Groups such as the United Kingdom’s Horniman Museum, the Mote Aquarium, the University of Miami, Nova Southeastern and the California Academy of Sciences have made marked progress in breeding corals in laboratories more predictably — a challenge because corals require specific and sultry environmental cues, like a full summer moon, to get them in the mood.
These breeding experiments will be complemented with novel new ideas to try and give replanted corals the best possible chance for survival.
The word “probiotic” has become a grocery store buzzword for any fermented foods like yogurt that boost the human microbiome, which is the trillions of bacteria, yeast, and other microbes that thrive in our guts. Those microbiomes are critical to human health and nutrition and only recently are scientists unraveling a similar system in corals.
Corals are chock-full of marine microbes — one teaspoon of coral mucus can contain hundreds of thousands, if not millions, of bacterial cells. And it seems that a healthy coral microbiome can make it disease-resilient.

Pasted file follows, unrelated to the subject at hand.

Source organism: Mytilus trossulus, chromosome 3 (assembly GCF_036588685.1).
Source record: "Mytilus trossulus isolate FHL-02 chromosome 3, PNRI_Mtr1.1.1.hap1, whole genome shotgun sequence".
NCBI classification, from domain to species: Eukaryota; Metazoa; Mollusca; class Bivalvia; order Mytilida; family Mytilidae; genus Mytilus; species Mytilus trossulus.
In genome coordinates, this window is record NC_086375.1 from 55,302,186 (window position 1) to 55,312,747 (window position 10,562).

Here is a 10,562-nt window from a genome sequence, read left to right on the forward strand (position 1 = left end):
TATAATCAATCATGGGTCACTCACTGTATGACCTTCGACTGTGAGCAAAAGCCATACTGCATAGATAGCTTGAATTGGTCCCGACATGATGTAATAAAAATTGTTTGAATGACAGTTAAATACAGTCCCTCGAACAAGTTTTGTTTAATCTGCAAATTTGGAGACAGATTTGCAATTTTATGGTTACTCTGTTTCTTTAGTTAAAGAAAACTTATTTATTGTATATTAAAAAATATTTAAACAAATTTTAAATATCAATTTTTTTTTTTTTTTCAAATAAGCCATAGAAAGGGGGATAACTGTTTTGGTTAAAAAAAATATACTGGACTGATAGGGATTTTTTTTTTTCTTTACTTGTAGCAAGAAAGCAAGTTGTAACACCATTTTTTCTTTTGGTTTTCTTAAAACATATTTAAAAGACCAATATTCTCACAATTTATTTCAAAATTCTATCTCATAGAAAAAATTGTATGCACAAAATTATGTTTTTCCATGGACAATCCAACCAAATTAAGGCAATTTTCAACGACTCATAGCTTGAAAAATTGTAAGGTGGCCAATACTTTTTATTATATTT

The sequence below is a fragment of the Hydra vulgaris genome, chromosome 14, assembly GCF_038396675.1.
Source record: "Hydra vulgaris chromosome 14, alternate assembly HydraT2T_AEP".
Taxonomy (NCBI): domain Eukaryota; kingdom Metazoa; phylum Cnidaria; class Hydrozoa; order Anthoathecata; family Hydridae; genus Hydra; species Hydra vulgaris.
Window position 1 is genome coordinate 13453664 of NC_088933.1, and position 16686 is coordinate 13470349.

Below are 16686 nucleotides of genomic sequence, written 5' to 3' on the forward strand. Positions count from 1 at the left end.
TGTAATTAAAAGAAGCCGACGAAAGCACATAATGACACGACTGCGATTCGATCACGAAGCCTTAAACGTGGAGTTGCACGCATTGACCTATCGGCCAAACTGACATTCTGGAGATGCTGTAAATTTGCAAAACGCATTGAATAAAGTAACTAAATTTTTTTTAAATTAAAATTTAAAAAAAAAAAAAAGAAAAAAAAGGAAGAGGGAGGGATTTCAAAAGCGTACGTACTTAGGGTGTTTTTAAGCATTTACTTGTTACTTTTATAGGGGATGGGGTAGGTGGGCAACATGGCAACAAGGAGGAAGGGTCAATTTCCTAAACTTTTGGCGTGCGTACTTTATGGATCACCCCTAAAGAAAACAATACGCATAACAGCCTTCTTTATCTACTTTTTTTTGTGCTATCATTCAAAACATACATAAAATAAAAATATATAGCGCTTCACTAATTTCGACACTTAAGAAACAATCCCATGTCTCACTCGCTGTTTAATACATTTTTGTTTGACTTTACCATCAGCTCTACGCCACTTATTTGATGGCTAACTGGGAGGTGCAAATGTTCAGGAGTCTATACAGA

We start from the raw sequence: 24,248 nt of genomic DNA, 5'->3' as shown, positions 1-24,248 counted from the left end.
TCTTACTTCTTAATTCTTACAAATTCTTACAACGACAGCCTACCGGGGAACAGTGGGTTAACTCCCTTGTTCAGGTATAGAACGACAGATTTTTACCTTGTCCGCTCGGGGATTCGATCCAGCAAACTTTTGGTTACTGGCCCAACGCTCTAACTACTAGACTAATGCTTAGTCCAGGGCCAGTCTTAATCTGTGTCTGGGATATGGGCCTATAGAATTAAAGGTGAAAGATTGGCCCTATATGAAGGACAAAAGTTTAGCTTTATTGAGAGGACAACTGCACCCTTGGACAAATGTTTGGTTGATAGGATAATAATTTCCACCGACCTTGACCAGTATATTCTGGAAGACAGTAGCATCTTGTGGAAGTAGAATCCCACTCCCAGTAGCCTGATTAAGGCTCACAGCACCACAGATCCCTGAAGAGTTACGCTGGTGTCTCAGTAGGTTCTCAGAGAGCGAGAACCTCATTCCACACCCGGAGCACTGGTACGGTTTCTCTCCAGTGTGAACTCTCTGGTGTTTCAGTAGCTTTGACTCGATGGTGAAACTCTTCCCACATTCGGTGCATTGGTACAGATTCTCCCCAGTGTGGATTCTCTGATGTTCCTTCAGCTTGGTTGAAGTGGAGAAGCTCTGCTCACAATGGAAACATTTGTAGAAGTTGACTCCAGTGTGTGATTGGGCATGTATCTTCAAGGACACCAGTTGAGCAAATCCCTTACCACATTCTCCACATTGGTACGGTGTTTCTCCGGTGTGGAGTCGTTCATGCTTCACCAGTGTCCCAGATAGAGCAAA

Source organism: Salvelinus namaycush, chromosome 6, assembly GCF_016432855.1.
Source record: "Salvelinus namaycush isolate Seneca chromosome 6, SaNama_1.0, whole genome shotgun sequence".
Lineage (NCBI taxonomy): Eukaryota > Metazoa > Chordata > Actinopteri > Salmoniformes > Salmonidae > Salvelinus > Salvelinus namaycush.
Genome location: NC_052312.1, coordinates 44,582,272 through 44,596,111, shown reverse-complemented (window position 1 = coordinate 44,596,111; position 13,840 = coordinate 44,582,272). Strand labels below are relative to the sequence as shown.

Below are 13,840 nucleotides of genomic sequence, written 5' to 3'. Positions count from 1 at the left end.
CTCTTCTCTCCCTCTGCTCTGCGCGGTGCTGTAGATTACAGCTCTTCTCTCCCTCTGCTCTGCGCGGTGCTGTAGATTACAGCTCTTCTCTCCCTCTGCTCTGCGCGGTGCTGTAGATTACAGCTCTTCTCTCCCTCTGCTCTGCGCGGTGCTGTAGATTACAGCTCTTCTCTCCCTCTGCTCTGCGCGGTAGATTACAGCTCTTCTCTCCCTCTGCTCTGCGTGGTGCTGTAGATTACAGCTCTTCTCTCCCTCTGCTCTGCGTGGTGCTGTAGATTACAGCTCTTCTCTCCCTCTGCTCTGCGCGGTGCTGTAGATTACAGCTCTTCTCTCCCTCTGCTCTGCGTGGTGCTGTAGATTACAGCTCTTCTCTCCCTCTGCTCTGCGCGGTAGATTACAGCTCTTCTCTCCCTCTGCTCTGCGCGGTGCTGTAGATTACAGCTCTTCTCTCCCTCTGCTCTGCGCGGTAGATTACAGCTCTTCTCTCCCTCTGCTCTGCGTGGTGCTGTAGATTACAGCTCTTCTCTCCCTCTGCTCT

Scientists want to make a probiotic that boosts coral microbiomes so they can naturally fend off the disease.
So far, the results look good.
Blake Ushijima, assistant professor at the University of North Carolina Wilmington, is collaborating with researchers at the Smithsonian Marine Station at Fort Pierce and Nova Southeastern to produce the first ever underwater bacterial probiotic in a groundbreaking attempt to prevent and treat stony coral disease.
Unlike popping open a cup of Chobani, coral probiotics are putting a bag around the corals and squirting the mixture into the water around them. The results are still in early testing but the probiotic-boosted corals seem to remain healthy while their un-boosted counterparts wither away.
“We don’t know how some of the probiotics are working,” said Ushijima. “Possibly the microflora create an antimicrobial compound,” killing stony coral disease with medicine made by microbes for microbes. Or perhaps the friendly microbes take up all the space and nutrients available on coral so none is left for whatever causes the devastating infection to grow.